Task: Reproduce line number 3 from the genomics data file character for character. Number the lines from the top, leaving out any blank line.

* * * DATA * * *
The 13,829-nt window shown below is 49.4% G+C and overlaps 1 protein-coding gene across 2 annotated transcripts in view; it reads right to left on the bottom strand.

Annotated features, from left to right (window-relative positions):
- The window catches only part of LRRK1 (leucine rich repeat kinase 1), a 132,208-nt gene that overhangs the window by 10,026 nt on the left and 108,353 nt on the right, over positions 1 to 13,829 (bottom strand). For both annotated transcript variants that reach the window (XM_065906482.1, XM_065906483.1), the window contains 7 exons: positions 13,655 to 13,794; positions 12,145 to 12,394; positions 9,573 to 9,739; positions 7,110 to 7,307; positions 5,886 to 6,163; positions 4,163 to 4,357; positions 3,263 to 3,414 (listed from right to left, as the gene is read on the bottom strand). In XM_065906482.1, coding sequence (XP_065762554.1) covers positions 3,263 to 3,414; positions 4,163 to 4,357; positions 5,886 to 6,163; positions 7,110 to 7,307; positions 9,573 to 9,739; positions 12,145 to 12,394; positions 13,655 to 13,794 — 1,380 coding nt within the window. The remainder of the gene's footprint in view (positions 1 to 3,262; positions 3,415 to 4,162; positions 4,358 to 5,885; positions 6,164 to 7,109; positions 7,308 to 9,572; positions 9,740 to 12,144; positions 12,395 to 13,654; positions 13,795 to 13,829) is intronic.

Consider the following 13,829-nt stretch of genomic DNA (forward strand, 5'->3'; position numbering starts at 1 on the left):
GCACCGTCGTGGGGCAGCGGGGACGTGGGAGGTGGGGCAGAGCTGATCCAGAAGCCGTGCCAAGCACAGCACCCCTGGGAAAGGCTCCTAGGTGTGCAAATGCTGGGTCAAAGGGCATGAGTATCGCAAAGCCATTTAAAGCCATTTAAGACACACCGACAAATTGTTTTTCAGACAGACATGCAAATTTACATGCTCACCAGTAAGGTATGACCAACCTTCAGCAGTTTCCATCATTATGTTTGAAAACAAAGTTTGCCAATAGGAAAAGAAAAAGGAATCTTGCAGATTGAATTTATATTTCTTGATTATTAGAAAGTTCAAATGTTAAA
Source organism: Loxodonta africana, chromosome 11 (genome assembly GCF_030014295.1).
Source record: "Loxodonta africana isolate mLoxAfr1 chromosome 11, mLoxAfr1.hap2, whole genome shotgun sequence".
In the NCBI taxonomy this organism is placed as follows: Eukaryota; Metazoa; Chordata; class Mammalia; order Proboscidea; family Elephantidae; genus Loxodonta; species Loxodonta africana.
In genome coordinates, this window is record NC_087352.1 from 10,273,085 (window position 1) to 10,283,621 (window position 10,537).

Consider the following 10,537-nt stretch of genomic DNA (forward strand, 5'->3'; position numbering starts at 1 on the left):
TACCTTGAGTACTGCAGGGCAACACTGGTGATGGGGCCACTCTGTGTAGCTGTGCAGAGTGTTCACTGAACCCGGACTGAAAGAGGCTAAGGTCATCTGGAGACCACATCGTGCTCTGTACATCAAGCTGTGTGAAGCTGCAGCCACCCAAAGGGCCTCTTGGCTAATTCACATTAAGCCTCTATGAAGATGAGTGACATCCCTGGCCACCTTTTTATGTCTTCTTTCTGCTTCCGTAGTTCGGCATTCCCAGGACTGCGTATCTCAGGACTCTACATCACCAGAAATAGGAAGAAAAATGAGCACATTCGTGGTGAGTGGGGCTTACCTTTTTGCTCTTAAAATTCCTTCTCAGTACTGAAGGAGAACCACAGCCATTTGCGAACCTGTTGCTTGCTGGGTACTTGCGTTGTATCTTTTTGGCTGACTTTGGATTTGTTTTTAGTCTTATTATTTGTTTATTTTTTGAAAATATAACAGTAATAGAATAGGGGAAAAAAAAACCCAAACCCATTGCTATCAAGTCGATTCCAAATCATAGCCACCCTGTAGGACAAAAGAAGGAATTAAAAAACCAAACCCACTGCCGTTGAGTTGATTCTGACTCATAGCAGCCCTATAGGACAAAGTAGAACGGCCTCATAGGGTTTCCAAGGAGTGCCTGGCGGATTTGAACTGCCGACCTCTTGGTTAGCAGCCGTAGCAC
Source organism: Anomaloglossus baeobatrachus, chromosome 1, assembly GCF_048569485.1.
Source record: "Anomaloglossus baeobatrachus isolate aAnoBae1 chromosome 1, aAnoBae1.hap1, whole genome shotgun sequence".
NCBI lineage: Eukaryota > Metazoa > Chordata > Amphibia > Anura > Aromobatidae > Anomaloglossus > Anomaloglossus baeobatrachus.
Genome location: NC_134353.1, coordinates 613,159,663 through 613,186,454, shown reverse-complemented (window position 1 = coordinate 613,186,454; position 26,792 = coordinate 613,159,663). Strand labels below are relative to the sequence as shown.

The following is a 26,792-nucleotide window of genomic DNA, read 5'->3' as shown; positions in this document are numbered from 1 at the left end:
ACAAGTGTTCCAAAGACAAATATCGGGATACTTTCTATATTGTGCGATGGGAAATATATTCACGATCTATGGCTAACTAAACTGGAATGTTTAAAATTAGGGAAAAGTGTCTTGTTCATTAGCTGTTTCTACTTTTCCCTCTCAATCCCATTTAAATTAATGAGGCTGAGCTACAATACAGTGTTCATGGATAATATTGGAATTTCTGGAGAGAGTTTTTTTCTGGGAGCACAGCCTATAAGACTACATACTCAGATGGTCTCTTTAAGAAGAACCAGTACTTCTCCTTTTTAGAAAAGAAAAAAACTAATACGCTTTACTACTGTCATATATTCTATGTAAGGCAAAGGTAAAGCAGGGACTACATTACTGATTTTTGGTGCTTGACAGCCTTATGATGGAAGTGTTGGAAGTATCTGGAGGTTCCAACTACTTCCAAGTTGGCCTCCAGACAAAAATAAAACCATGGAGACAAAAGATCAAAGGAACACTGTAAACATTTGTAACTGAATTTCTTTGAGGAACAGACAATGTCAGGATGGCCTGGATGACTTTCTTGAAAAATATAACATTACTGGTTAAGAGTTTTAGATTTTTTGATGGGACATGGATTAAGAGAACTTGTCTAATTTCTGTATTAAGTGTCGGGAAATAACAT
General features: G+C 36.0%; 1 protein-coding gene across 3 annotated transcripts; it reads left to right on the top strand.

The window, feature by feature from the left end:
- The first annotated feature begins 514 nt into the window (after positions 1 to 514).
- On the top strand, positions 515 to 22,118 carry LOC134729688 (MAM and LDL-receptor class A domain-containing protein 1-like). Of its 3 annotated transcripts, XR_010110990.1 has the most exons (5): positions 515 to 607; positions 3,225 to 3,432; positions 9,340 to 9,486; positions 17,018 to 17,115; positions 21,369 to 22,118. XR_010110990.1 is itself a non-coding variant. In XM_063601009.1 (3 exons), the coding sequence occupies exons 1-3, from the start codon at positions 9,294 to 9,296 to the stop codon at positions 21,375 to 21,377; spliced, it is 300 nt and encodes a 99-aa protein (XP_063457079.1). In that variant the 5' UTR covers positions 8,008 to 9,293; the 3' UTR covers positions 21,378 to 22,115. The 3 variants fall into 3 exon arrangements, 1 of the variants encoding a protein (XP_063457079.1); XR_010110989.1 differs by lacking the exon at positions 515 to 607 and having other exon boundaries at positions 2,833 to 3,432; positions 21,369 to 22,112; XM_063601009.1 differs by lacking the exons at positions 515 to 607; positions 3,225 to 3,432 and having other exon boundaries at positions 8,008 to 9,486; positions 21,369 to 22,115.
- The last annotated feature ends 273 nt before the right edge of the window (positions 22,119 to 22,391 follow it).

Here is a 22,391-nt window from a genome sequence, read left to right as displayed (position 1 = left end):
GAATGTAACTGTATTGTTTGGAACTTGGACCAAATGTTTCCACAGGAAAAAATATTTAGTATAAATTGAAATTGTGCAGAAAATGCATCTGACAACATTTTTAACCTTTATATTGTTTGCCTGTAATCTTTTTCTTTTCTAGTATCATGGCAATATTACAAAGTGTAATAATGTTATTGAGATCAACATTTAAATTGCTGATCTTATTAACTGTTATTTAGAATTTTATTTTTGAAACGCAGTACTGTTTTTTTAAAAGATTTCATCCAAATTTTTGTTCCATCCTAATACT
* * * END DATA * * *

- The window catches only part of LRRK1 (leucine rich repeat kinase 1), a 132,208-nt gene that overhangs the window by 10,026 nt on the left and 108,353 nt on the right, over positions 1 to 13,829 (bottom strand). For both annotated transcript variants that reach the window (XM_065906482.1, XM_065906483.1), the window contains 7 exons: positions 13,655 to 13,794; positions 12,145 to 12,394; positions 9,573 to 9,739; positions 7,110 to 7,307; positions 5,886 to 6,163; positions 4,163 to 4,357; positions 3,263 to 3,414 (listed from right to left, as the gene is read on the bottom strand). In XM_065906482.1, coding sequence (XP_065762554.1) covers positions 3,263 to 3,414; positions 4,163 to 4,357; positions 5,886 to 6,163; positions 7,110 to 7,307; positions 9,573 to 9,739; positions 12,145 to 12,394; positions 13,655 to 13,794 — 1,380 coding nt within the window. The remainder of the gene's footprint in view (positions 1 to 3,262; positions 3,415 to 4,162; positions 4,358 to 5,885; positions 6,164 to 7,109; positions 7,308 to 9,572; positions 9,740 to 12,144; positions 12,395 to 13,654; positions 13,795 to 13,829) is intronic.